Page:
The Bend

A bend in the river that often caught miscellaneous garbage and flotsam one day found on its shore the quintuplet corpses of the Johnson’s Westies. Apparently, Liz Johnson was walking Trixie, Pixie, Mixie, Moxie and Kixie on a special made leash with five leads when Mixie tugged the leash out of Liz’s hand, and as she chased the twenty little legs, Westie Pixie slipped on the embankment and her four siblings followed—plop, plop, plop and plop. That night, over tears and a nice glass of Torrontes wine, Liz told her friend Francesca she had been distracted as her husband had informed her the night before that he would most likely be included in the next round of layoffs. He told her that with their debt and his prospects of finding another job, let alone one at the same pay, he was already looking for a bankruptcy attorney. And so Liz’s grip on her comfortable life was in danger, and as a consequence her actual grip less vigilant.

Due to the density of the trees, the violence of the water, and the steep cliff leading to the bend, most of the town shook their heads at the poor drowned creatures and were content to let nature take its course. In the town’s long memory, no one had ever retrieved anything from that remote and impossible to access beach. Maybe, if they were lucky, the Fall rains would clean the bend of the five puffy clouds of dog.

Next, it was coach Carre’s recliner. Some football players with an axe to grind over some surprise searches of their lockers snuck into his house one night and tossed the recliner in the river where it ended up on the bend. The crime was never solved and the team had a 7-5 season.

The day after the recliner, 3,103 sparrows for some puzzling reason all drowned themselves and also floated onto the beach. Mrs. Graham, ten miles upriver, saw them, “It was like a black cloud crashing into the water,” she told reporters. Bit by bit, every sparrow ended up on the bend in clusters and clumps. A local Ornithologist counted each and every sparrow as part of the investigation; and a teenage girl named Laura claimed the sparrows’ arrangement on the beach spelled her name, which sounded really interesting until someone pointed out there were six Lauras in their school. The Ornithologist said the birds spelled nothing except the eventual decline of humanity due to global warming, but could not explain why.

Over the next weeks, more and more refuse than ever before washed up on the bend, old tires, two giant umbrellas, sixteen pairs of women shoes, and dozens of Styrofoam chunks, which only seemed to mock the Westies’ ever increasing shades of brown. There were lamps and awnings and hundreds of beer bottles. There was also a truly peculiar amount of plastic fruit—mostly lemons and bananas—and one mannequin, which Mr. Hawn noted, while looking through binoculars, had “Nazi Fuck” carved into its chest.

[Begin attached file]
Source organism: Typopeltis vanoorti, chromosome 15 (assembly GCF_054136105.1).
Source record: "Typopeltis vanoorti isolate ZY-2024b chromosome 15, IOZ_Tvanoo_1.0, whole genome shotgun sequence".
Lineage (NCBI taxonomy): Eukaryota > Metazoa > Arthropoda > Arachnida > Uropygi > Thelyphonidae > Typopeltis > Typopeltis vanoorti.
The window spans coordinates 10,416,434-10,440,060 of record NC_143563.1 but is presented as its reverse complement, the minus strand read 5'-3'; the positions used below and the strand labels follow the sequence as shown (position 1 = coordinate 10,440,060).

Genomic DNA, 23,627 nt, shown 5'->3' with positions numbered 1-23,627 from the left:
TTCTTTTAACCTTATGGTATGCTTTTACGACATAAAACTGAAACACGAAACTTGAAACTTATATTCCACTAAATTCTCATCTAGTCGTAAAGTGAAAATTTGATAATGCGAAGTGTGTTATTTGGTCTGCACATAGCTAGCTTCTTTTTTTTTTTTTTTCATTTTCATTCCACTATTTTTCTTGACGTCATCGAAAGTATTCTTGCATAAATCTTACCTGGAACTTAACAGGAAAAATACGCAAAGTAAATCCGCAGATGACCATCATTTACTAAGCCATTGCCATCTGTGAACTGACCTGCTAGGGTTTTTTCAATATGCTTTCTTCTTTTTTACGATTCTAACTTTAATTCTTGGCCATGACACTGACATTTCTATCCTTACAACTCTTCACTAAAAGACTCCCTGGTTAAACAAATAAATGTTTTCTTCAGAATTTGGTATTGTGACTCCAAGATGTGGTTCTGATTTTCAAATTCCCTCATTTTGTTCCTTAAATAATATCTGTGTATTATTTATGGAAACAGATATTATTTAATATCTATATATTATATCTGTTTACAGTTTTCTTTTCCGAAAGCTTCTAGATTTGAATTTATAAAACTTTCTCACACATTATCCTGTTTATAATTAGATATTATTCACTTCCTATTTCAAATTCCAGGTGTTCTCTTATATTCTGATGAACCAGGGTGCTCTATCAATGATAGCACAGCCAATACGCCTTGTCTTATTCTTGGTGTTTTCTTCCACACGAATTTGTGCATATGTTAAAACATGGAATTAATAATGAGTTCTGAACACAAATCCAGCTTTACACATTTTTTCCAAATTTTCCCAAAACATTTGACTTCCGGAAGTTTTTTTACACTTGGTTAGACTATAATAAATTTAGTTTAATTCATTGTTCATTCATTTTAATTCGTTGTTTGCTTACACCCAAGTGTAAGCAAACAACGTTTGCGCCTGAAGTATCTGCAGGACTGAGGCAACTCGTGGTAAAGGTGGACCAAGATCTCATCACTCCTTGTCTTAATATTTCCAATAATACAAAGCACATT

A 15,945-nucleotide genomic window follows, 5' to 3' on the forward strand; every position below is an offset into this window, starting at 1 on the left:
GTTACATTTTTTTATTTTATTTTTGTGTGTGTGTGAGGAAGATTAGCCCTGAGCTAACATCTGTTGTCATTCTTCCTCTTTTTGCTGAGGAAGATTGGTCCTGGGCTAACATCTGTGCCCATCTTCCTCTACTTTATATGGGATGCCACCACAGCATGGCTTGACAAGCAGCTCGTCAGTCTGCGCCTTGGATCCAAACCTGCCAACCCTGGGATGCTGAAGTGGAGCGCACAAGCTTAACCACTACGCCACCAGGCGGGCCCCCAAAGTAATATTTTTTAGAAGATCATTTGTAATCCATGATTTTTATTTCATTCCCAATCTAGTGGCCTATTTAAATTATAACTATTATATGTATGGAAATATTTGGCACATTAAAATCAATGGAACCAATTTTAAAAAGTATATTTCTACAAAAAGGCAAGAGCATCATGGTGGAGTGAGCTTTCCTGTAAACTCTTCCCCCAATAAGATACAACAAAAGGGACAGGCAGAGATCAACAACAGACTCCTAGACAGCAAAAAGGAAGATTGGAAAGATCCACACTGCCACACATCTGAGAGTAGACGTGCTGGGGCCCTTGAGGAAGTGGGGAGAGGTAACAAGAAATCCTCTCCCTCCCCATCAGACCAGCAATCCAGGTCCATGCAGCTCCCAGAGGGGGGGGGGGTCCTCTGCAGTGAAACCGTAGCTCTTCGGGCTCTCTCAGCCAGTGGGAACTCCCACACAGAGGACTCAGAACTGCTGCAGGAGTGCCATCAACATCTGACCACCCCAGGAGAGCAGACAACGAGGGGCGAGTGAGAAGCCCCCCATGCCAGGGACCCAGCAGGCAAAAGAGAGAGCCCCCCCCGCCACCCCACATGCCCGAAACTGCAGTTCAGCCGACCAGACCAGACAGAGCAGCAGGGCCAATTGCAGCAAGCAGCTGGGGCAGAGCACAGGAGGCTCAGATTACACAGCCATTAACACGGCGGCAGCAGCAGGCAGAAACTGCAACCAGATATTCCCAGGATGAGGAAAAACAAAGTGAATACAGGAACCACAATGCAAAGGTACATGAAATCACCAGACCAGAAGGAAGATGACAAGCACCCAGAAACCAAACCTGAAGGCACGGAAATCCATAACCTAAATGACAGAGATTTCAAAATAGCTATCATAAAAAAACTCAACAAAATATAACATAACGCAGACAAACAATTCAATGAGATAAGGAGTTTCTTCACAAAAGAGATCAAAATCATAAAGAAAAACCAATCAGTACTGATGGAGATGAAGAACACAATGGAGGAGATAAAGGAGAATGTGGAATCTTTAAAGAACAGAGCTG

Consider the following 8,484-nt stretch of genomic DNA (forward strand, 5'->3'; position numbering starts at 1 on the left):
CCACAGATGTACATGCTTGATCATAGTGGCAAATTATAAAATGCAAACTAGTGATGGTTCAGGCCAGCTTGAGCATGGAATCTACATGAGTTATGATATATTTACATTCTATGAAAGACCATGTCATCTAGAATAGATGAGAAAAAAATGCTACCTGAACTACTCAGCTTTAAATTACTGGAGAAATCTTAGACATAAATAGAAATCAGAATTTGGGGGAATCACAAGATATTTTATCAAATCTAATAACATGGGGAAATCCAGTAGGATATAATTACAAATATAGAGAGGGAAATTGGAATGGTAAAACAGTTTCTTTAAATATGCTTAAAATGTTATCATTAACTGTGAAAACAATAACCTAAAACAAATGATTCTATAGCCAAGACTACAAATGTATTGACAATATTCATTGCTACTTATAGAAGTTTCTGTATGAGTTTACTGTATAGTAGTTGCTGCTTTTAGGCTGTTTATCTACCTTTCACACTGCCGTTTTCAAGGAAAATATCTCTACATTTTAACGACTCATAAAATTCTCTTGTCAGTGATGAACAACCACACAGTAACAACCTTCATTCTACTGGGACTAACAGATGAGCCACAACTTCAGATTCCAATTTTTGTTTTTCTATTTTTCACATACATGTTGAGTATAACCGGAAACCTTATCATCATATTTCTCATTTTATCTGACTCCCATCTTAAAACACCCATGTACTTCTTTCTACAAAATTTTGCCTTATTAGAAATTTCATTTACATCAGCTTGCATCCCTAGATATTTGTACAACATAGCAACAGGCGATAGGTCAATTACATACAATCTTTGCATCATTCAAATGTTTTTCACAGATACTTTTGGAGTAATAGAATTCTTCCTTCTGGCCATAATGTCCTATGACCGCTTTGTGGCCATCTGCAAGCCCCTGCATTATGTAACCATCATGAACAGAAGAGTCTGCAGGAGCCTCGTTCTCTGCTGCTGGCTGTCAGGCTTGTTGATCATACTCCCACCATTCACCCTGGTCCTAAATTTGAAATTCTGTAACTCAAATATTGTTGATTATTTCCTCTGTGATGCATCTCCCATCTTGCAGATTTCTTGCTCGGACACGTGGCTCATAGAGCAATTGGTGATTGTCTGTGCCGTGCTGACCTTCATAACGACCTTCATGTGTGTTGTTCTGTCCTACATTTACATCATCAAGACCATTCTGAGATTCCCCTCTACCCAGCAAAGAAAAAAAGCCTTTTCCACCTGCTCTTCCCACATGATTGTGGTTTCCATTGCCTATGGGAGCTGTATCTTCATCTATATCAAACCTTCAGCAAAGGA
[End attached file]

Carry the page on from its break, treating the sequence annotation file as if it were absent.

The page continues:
The town was titillated with this unexpected bit of weirdness in their otherwise quiet little suburb. Soon the local newspaper began to cover the story with weekly installments, featuring photos of the most striking of items. The first week, there were two opposing op eds: Mr. Harris claimed this was God’s way of saying we shouldn’t let China do all our manufacturing, as all the items, he claimed, except the Westies and sparrows, were made there; the other article, put forth by Mr. Lee, was that the bend was the closest thing the town had to an attraction and a committee should be created to figure out how to access the possible tourist dollars, as all the jobs were going China anyhow.

Then the babies showed up. Three white baby corpses washed up one Tuesday morning. Naturally, something had to be done. No more ignoring the issue. So the town hired several mountain climbers with three miniature cadaver bags to rappel down the cliff. They brought back the babies but none of the three could be identified. No one in any county one hundred miles on either side of the river reported any missing babies.

Two days later, six more dead babies washed up on the shore along with four dachshunds. Enough things were decomposing down there that four dachshunds were not worth any trouble, but naturally the six babies had to be retrieved. Yet again, no identification and no missing babies. Rumors flew around that none of the babies had bellybuttons, creating wild theories from river sprites to government labs. Church groups held tearful vigils. And Mrs. Grimes, who always longed for a child, wept on the opposite shore for two days.

Then twelve dead babies washed up on the shore along with what looked like six Chinese women. Also, that same night, sixty red plastic ice cube trays and three aluminum ladders floated onto the shore. Mr. Harris popped up once more about God’s judgment and Chinese manufacturing, but no one paid him any mind.

Something was happening and the national and international news agencies were there by that night. The government got involved, putting up search lights up and down the river for a hundred miles; The idea being this was an elaborate and diabolical crime spree.   FBI was everywhere. Strangers showed up with signs warning of Armageddon. Groups of people were now driving into town to witness this phenomenon. The hotel booked up completely. Mr. Lee gloated over his foresight, and the local hotel let him eat at the breakfast buffet for free. Poor Mrs. Grimes had to be led away for a 72 hour involuntary mental hold after she stripped naked, slashed herself with a steak knife and ran toward the river bathed in tears—“Those poor babies. Those poor babies.”

The mountain climbers were sent down again, two more than before—again, no identifications and no Chinese ladies or babies reported missing. While speaking to Brian Williams on NBC Nightly News, the mayor stupidly said, “certainly someone would be missing a half-dozen Oriental workers.”

The next day, eight dead babies and twenty four women—mostly Chinese, but some, as noted by an anthropology professor, were identified from their garb and complexions as Bangladeshi.

Naturally, the team of mountain climbers were sent down, but this time the cliff gave way and all seven were buried underneath tons of dirt and boulders. Rescue efforts were put into full throttle, but engineers said the cliff was too unstable to risk more mountain climbers. The river, always tumultuous, had never been so dangerous. Two Zodiac rescue boats that attempted to cross were tossed, and three of the six men were smashed and killed against the boulders.   Due to the height of the trees and fierce winds, helicopters were determined to be out of the question. So with heavy hearts, it was decided the mountain climbers had to stay, along with the women and babies, all the sparrows, the Westies and Coach Carre’s chair, which he mourned as if it was baby, mostly due to hurt feelings over his players’ betrayal— but he was sensible enough to keep his grief to himself.